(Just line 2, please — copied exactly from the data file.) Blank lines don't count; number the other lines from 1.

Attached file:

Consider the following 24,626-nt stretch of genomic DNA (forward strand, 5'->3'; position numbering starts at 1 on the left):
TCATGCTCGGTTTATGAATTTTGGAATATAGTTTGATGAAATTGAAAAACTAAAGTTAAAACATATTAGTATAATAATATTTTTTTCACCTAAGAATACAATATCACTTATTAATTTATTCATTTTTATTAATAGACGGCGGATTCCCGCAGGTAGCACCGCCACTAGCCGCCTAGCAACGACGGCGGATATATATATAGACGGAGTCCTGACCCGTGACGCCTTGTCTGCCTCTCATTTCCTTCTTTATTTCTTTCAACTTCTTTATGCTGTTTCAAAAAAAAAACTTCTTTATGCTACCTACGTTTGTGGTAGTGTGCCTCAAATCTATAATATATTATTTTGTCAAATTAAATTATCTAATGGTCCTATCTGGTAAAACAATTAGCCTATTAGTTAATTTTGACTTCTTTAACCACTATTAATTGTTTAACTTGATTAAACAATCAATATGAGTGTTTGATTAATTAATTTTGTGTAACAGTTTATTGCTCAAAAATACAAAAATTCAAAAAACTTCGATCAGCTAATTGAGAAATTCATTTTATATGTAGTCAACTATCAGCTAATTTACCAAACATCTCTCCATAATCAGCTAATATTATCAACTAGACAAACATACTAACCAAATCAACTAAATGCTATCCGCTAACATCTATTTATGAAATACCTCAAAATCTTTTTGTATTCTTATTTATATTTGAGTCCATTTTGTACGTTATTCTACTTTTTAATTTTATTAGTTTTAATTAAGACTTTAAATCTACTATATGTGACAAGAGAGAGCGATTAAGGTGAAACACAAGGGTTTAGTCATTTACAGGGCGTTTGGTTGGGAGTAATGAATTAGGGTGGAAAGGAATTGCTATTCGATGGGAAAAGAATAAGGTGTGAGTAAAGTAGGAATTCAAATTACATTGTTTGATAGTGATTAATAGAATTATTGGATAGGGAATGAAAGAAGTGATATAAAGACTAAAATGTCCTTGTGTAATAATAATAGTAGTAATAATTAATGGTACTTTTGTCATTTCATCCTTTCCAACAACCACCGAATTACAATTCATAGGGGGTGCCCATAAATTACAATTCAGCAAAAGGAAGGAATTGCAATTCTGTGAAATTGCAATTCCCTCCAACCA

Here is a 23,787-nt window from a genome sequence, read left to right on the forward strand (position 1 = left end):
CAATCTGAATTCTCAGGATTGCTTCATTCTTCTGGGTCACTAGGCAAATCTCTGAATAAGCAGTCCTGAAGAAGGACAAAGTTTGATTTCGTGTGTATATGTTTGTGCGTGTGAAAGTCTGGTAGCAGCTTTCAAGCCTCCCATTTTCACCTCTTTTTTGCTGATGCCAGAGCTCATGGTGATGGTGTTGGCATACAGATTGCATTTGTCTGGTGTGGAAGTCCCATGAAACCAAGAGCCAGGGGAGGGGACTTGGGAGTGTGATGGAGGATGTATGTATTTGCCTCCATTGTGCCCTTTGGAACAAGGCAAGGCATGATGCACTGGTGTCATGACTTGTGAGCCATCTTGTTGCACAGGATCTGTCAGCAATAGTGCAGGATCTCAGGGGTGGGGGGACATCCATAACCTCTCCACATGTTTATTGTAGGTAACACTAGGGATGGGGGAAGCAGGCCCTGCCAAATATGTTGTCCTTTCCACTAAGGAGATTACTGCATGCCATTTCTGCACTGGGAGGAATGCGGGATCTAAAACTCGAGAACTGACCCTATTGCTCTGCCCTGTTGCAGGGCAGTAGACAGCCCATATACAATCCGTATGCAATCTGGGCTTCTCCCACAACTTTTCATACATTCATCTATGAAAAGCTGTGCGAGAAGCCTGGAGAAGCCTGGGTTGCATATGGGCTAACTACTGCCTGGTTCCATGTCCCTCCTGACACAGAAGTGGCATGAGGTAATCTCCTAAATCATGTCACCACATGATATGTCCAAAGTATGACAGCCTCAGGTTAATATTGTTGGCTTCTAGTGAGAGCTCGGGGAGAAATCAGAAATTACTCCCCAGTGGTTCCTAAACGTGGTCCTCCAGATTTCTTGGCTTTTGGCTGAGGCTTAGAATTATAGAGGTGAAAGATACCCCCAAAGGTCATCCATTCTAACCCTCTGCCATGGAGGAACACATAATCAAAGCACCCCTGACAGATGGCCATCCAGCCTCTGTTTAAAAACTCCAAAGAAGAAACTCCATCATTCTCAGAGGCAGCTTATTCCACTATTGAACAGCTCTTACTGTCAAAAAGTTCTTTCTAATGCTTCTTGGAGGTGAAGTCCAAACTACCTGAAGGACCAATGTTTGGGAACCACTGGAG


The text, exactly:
TCATGCTCGGTTTATGAATTTTGGAATATAGTTTGATGAAATTGAAAAACTAAAGTTAAAACATATTAGTATAATAATATTTTTTTCACCTAAGAATACAATATCACTTATTAATTTATTCATTTTTATTAATAGACGGCGGATTCCCGCAGGTAGCACCGCCACTAGCCGCCTAGCAACGACGGCGGATATATATATAGACGGAGTCCTGACCCGTGACGCCTTGTCTGCCTCTCATTTCCTTCTTTATTTCTTTCAACTTCTTTATGCTGTTTCAAAAAAAAAACTTCTTTATGCTACCTACGTTTGTGGTAGTGTGCCTCAAATCTATAATATATTATTTTGTCAAATTAAATTATCTAATGGTCCTATCTGGTAAAACAATTAGCCTATTAGTTAATTTTGACTTCTTTAACCACTATTAATTGTTTAACTTGATTAAACAATCAATATGAGTGTTTGATTAATTAATTTTGTGTAACAGTTTATTGCTCAAAAATACAAAAATTCAAAAAACTTCGATCAGCTAATTGAGAAATTCATTTTATATGTAGTCAACTATCAGCTAATTTACCAAACATCTCTCCATAATCAGCTAATATTATCAACTAGACAAACATACTAACCAAATCAACTAAATGCTATCCGCTAACATCTATTTATGAAATACCTCAAAATCTTTTTGTATTCTTATTTATATTTGAGTCCATTTTGTACGTTATTCTACTTTTTAATTTTATTAGTTTTAATTAAGACTTTAAATCTACTATATGTGACAAGAGAGAGCGATTAAGGTGAAACACAAGGGTTTAGTCATTTACAGGGCGTTTGGTTGGGAGTAATGAATTAGGGTGGAAAGGAATTGCTATTCGATGGGAAAAGAATAAGGTGTGAGTAAAGTAGGAATTCAAATTACATTGTTTGATAGTGATTAATAGAATTATTGGATAGGGAATGAAAGAAGTGATATAAAGACTAAAATGTCCTTGTGTAATAATAATAGTAGTAATAATTAATGGTACTTTTGTCATTTCATCCTTTCCAACAACCACCGAATTACAATTCATAGGGGGTGCCCATAAATTACAATTCAGCAAAAGGAAGGAATTGCAATTCTGTGAAATTGCAATTCCCTCCAACCA